Retirement comes with a lot of freedom, including more free time to spend your money. The nest egg you spent years building will outlive you, but enjoying all that free time might get expensive.
It’s easy to lose track of how much you’re spending when you’re having fun on the golf course, taking that dream trip to Hawaii you’ve been planning for years or even just socializing with friends over dinner and drinks. It all adds up quickly.
If you’re worried that you’re spending too much on activities, it might be time to create a financial plan. A Certified Financial Planner™ (CFP®) can go over everything you will need to plan for throughout your retirement including: tax planning, creating a will, choosing a health care proxy, and setting up trusts to avoid probate.
Having someone help you create a budget can also keep spending in line and alleviate that pesky feeling of buyer’s remorse when you want to go on a big trip, join a pricey health club or pick up a new, expensive hobby. We have three main tips to help you prepare for the enjoyable retirement you deserve:
- Do your research.
- Theresa Becker, CFP® and Vice president/Financial Planning Officer at Rockland Trust, recommends the first thing you should do any time before retirement is to register with Social Security.
- Becker suggests you register online at ssa.gov before retirement to avoid being scammed, as someone else may try to register as you in order to steal your identity.
- The website will inform you of the monthly benefit amount you can start receiving at 62 and at your Full Retirement Age (FRA). Full retirement age is based on the year you were born. Those born between 1954 and 1959 reach FRA between 66 and 66 years, 10 months. Anyone born 1960 and after has an FRA of 67. The longest you can wait to collect is 70 years old. Each year you defer your benefit past FRA earns you 8 percent per year compounded. Claiming before FRA decreases your benefit via a formula.
- Start thinking about Medicare six months before you turn 65. You can make an appointment at your Social Security office within three months before you turn 65 to apply for benefits. To get an estimate of your benefit, you can visit the website medicare.gov/eligibilitypremiumcalc or call 1-800-MEDICARE (1-800-633-4227). There can be penalties if you don’t enroll on time so it’s best to start investigating before you turn 65 years of age.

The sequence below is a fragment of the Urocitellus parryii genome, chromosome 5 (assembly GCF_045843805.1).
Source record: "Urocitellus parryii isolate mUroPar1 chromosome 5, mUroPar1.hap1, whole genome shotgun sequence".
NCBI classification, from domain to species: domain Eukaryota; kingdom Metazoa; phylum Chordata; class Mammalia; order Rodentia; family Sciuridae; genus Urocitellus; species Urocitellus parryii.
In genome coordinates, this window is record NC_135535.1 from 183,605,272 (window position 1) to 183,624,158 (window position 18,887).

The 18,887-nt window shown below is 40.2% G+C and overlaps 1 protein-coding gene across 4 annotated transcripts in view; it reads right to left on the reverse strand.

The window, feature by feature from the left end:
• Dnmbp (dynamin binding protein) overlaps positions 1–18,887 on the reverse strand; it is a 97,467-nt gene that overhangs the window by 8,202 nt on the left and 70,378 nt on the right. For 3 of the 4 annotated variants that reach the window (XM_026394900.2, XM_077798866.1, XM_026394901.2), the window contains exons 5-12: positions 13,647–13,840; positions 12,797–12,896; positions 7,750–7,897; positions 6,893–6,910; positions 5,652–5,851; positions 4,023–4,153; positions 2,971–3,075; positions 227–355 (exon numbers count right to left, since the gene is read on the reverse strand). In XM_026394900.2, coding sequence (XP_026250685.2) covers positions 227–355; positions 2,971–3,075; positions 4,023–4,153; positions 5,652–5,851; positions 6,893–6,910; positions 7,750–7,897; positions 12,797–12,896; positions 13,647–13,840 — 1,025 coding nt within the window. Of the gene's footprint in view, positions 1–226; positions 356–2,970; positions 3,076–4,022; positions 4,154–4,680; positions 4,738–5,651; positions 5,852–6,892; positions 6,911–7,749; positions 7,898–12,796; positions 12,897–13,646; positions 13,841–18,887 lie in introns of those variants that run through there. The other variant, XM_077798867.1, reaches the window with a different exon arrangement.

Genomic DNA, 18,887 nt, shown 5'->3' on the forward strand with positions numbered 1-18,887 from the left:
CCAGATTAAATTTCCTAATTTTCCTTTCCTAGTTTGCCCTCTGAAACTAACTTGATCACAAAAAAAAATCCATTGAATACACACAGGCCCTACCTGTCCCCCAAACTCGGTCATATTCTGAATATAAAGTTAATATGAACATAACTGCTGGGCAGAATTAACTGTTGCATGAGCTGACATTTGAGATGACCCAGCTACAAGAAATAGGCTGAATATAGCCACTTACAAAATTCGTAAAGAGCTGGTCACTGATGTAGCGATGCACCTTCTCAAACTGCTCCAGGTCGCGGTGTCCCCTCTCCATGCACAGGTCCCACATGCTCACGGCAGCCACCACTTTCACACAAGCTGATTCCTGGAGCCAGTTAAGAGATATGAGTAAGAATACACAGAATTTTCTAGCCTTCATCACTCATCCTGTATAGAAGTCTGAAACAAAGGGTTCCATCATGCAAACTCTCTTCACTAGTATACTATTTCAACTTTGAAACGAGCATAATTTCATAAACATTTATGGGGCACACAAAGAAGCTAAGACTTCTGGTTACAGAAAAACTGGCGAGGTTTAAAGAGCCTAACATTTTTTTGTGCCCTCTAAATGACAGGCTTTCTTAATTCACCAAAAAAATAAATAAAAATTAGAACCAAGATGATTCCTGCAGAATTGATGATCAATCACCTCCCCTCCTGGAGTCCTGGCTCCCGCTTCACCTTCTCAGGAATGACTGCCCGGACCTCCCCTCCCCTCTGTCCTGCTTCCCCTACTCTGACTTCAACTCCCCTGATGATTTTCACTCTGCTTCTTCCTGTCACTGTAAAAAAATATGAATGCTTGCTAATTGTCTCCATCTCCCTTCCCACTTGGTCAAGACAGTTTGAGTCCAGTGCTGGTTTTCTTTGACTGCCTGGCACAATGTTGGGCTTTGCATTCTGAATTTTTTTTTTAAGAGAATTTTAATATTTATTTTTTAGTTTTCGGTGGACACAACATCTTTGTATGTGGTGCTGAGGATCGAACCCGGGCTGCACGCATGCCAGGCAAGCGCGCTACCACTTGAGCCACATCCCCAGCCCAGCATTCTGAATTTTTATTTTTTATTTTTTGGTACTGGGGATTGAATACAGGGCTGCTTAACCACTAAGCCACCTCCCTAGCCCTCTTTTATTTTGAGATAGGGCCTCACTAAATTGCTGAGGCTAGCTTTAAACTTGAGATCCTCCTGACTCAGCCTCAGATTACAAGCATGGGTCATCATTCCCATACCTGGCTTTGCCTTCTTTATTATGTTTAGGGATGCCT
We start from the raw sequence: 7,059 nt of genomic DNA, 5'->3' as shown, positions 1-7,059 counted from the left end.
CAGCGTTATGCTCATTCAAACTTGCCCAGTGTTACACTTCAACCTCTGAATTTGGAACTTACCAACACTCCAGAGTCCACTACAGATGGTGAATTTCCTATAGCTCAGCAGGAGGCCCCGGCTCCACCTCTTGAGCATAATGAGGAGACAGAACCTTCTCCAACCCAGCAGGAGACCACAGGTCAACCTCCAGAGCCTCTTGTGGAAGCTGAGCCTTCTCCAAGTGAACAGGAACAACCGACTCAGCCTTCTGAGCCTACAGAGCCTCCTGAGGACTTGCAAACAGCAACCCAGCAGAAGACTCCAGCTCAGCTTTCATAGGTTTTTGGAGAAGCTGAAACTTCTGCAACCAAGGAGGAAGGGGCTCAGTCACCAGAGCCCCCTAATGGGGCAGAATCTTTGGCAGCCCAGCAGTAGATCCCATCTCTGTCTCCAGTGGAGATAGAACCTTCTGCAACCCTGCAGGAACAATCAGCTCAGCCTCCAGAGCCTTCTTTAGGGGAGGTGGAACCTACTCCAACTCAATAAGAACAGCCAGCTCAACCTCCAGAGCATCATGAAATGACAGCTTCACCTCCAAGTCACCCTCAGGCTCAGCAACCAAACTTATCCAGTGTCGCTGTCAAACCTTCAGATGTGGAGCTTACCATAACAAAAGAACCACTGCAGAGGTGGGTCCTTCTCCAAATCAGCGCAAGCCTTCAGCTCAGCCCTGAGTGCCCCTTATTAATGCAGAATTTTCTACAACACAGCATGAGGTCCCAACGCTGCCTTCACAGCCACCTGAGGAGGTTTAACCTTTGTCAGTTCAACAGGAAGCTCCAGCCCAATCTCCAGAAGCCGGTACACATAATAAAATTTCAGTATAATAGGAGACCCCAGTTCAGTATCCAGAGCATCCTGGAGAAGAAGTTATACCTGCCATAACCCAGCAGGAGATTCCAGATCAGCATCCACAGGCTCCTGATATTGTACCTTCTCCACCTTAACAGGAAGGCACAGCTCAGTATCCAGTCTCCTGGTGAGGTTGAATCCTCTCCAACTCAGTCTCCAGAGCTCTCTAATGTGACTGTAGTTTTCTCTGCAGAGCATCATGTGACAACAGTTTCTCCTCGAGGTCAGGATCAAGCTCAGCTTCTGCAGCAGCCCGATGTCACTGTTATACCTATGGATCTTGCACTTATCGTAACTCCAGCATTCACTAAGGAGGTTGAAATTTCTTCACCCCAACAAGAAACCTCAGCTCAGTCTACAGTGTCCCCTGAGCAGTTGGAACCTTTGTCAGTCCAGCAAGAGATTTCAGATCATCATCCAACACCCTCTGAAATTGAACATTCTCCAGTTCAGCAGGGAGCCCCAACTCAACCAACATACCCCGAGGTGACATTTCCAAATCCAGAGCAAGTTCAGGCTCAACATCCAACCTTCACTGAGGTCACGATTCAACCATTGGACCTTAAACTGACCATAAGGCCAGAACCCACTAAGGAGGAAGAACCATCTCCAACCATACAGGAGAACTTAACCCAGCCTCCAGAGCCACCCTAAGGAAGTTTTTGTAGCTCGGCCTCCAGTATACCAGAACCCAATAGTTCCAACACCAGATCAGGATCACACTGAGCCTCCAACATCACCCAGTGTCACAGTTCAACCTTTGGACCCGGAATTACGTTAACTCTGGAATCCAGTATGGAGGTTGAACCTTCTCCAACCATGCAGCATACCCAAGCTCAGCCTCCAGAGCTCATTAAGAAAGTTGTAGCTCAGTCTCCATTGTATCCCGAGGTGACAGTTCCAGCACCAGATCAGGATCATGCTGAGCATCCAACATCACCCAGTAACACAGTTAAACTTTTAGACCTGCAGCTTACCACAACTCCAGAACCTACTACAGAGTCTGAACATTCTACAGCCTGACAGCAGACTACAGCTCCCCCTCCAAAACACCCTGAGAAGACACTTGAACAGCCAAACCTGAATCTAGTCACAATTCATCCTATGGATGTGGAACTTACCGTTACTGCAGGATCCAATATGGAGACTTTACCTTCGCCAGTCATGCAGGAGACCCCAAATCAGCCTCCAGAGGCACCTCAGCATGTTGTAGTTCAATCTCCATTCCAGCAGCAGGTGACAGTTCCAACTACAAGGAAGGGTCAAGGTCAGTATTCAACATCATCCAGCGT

- Medicare Part A (hospital insurance) starts for everyone at age 65 (and is usually free). Medicare Part B (medical insurance) replaces and/or adds to health insurance and requires a premium be paid (usually deducted from social security). Becker advises that if you plan to work past 65 and you have creditable insurance such as a group or individual health plan with your employer you should consider delaying Part B (unless your employer requires you to file).
- In order to receive Part B when you are no longer covered by an employer, you will have to prove to Social Security that you were covered when eligible (your employer will provide documentation). Please keep in mind that neither retiree coverage, nor COBRA coverage are considered creditable insurance.
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- Plan strategically and conservatively.
- Find an objective advisor you can trust to help you avoid any retirement pitfalls and advise you on what age you should begin collecting Social Security.
- Don’t worry about what your friends are doing. Not everyone can afford to take a trip to Ireland, buy a new car or go out to dinner every weekend. Don’t try to keep up with the neighbors because you don’t know their plan or financial situation.
- Live within your means. It may seem like a good idea to charge big-ticket items, but reducing bills will help reduce the amount you pay out each month.
- Invest carefully.
- Now is not the time to play the stock market or move your entire savings. Avoid taking financial risks and instead make sure you have a solid financial strategy. Rockland Trust has an investment team who can help make sure your savings will last your entire life post-career.
- Becker shared a story about a couple -- a cafeteria worker and a janitor -- who lived in a small house. When they retired, they traveled all over the world. People may have been perplexed at how they could afford it, but their son was a financial planner who had helped them prepare for retirement and made it possible for them to enjoy it in the way they wanted.
Your retirement is just that: yours. Finding someone who can help you figure out if you’re on track to have the kind of retirement you envision is easy. Contact Rockland Trust today!
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